Louise Negline, Communications Coordinator, IHMRI
T: 4221 4702 | M: 0417 044 867 | E: firstname.lastname@example.org
Do you comfort eat when you are blue?
New research has found hormones in people with depression could be making them gain weight
A team of researchers at the University of Wollongong (UOW) School of Medicine and the Illawarra Health and Medical Research Institute (IHMRI) has found that people who are depressed are at higher risk of weight gain.
Gaining weight puts them at risk of other health problems later in life including heart
disease and metabolic syndrome.
Comfort eating is often believed to be the cause of expanding waist lines in people with depression, but how or why food is used to help cope with stress or sadness is unclear.
“Our study investigated several pathways that might be related to comfort eating in depression. We measured weight, body mass index (BMI), depression symptoms and eating behaviours as well as hormones,” said PhD candidate Jessica Mills.
The team measured appetite hormones including grehlin, which should stimulate appetite and leptin, which should reduce feelings of hunger.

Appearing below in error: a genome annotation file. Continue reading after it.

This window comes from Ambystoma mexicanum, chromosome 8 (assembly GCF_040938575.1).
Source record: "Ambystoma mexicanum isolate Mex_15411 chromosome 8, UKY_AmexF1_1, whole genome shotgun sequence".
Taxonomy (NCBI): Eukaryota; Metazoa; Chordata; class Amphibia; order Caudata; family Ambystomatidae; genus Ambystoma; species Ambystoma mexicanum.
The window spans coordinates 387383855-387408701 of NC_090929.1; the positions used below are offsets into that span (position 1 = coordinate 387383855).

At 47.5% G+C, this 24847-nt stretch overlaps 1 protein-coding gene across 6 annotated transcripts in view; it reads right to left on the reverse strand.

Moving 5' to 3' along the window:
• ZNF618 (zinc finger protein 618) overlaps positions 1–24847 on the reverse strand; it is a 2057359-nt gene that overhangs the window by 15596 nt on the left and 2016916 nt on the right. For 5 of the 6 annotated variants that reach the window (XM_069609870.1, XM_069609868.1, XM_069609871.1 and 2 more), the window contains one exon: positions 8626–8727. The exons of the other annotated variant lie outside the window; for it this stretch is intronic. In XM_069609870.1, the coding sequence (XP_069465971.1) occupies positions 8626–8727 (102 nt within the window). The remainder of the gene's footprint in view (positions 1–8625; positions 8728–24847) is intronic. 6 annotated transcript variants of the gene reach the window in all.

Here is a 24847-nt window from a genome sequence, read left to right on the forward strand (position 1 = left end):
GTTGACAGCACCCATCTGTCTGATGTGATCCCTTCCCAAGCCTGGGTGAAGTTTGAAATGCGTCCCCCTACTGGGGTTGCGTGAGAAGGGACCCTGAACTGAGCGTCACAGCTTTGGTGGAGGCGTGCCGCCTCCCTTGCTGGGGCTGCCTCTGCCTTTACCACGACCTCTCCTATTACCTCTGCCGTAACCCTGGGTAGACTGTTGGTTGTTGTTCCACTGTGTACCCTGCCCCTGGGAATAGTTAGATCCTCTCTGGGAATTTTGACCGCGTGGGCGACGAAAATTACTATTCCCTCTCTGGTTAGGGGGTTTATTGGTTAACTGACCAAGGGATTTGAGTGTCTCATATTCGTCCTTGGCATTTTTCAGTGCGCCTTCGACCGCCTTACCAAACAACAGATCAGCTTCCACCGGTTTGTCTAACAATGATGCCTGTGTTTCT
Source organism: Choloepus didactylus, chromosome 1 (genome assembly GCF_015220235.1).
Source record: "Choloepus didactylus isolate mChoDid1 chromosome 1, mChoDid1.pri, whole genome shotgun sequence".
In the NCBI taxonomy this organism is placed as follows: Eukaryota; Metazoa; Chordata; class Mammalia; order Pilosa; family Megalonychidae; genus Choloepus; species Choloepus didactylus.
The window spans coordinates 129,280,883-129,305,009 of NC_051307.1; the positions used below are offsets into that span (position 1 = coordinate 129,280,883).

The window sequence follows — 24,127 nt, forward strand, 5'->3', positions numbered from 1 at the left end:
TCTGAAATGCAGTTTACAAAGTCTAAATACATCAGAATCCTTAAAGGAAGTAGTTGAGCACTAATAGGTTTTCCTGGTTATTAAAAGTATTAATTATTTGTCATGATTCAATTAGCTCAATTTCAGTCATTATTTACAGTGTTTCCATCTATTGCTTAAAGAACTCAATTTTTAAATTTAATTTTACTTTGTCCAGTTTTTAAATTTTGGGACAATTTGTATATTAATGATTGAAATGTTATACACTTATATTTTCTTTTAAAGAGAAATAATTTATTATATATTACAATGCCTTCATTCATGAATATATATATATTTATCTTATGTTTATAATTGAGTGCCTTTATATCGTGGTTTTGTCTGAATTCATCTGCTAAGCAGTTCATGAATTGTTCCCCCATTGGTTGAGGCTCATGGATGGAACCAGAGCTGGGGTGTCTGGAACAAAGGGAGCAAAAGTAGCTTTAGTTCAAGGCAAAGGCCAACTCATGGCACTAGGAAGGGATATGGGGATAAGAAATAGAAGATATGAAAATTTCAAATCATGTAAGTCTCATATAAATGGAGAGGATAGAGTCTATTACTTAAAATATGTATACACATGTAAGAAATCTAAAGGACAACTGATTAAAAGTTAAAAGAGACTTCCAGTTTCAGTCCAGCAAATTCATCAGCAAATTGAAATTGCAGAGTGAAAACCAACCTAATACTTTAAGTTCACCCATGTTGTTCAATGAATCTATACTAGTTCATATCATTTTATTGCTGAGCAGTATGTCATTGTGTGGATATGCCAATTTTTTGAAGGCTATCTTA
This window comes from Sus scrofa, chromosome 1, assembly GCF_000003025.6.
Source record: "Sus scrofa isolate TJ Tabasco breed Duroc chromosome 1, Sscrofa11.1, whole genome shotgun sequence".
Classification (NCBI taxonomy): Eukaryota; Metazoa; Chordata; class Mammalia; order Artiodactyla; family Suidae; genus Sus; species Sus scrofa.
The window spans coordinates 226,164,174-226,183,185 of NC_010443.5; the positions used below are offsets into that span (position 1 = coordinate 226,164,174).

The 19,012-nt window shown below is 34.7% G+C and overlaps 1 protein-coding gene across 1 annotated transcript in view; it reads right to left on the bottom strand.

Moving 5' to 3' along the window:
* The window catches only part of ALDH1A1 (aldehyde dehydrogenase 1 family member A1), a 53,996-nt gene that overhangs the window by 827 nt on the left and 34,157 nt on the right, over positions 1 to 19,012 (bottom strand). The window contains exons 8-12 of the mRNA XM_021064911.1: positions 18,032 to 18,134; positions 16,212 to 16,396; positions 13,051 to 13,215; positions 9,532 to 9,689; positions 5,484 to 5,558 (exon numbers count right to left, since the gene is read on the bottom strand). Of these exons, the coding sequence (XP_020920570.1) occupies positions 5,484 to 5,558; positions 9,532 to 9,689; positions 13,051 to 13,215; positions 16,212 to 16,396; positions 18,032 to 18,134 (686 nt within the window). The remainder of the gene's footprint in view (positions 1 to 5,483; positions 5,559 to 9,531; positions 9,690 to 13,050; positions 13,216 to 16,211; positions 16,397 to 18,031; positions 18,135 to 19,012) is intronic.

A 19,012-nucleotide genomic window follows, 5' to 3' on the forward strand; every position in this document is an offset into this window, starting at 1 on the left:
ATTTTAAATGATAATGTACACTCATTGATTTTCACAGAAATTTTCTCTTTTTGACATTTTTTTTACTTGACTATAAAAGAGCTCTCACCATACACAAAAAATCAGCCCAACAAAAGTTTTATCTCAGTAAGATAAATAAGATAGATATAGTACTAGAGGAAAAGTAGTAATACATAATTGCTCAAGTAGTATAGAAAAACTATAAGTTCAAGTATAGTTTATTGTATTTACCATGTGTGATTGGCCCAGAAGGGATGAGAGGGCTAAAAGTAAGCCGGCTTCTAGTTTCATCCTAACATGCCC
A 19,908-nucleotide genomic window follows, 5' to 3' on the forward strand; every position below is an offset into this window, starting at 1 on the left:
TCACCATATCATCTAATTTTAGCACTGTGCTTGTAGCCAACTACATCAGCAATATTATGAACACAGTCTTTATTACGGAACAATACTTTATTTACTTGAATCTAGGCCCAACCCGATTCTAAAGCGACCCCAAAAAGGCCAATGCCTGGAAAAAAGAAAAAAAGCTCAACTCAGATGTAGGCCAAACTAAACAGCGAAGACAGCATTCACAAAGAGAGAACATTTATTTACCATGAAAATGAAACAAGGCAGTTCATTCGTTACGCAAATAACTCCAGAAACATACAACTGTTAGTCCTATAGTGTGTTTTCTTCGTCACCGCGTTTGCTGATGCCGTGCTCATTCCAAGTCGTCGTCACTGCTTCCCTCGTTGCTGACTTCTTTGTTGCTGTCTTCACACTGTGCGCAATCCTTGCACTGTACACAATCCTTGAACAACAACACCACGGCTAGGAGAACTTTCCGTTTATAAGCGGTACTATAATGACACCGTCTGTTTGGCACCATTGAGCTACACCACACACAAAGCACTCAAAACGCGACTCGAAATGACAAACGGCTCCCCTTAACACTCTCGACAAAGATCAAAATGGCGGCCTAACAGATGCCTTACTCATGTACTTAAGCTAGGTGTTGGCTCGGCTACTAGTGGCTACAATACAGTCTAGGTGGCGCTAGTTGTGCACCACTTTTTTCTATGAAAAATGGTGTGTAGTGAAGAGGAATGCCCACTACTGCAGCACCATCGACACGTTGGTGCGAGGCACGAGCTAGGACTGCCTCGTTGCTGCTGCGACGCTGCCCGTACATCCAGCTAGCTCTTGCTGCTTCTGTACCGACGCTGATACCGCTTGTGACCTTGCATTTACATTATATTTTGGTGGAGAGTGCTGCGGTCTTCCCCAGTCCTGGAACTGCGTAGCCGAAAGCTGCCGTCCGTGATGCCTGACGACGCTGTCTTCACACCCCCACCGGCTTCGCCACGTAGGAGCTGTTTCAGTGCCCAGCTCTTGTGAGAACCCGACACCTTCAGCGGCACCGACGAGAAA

For people suffering depression the research suggests they may experience hormonal dysregulation.
Early findings suggest excessive eating may be linked to an insensitivity to hormonal signals, by which the usual signals of being hungry or full are not being received properly.
“The results showed comfort eating was more common in people with depression than those without, and was more common in females than males,“ Jessica Mills said.
“This indicates that excessive eating in depression may be more closely related to hormones than previously realised, rather than just being related to psychological issues.”
A new, larger study is soon to get underway in the Illawarra which will follow participants over a period of 12 months. It is hoped this trial will help determine which comes first – do hormones caused the comfort eating or does comfort eating affect the hormones?
The study is published in the journal Psychiatry Research.
The team has also published a study on similar work in the Journal of Affective Disorders last year.
For more information about the upcoming study contact Jessica Mills at email@example.com.